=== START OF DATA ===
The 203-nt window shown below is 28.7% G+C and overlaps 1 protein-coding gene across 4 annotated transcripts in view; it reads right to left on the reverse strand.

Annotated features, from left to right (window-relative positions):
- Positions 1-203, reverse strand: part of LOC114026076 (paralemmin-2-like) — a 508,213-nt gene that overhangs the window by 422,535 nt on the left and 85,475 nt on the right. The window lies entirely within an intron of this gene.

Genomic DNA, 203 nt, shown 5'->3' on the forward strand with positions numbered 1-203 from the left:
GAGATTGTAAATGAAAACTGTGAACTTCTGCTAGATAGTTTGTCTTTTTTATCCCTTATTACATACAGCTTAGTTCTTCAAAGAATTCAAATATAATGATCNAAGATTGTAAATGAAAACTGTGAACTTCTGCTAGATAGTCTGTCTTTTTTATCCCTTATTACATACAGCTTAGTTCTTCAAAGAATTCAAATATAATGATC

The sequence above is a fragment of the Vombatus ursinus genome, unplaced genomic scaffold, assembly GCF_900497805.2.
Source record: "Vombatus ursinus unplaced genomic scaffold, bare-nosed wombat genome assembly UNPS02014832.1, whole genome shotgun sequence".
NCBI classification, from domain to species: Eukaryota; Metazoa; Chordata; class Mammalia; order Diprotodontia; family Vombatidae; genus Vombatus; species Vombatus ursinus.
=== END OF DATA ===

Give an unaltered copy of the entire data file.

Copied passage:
The 203-nt window shown below is 28.7% G+C and overlaps 1 protein-coding gene across 4 annotated transcripts in view; it reads right to left on the reverse strand.

Annotated features, from left to right (window-relative positions):
- Positions 1-203, reverse strand: part of LOC114026076 (paralemmin-2-like) — a 508,213-nt gene that overhangs the window by 422,535 nt on the left and 85,475 nt on the right. The window lies entirely within an intron of this gene.

Genomic DNA, 203 nt, shown 5'->3' on the forward strand with positions numbered 1-203 from the left:
GAGATTGTAAATGAAAACTGTGAACTTCTGCTAGATAGTTTGTCTTTTTTATCCCTTATTACATACAGCTTAGTTCTTCAAAGAATTCAAATATAATGATCNAAGATTGTAAATGAAAACTGTGAACTTCTGCTAGATAGTCTGTCTTTTTTATCCCTTATTACATACAGCTTAGTTCTTCAAAGAATTCAAATATAATGATC

The sequence above is a fragment of the Vombatus ursinus genome, unplaced genomic scaffold, assembly GCF_900497805.2.
Source record: "Vombatus ursinus unplaced genomic scaffold, bare-nosed wombat genome assembly UNPS02014832.1, whole genome shotgun sequence".
NCBI classification, from domain to species: Eukaryota; Metazoa; Chordata; class Mammalia; order Diprotodontia; family Vombatidae; genus Vombatus; species Vombatus ursinus.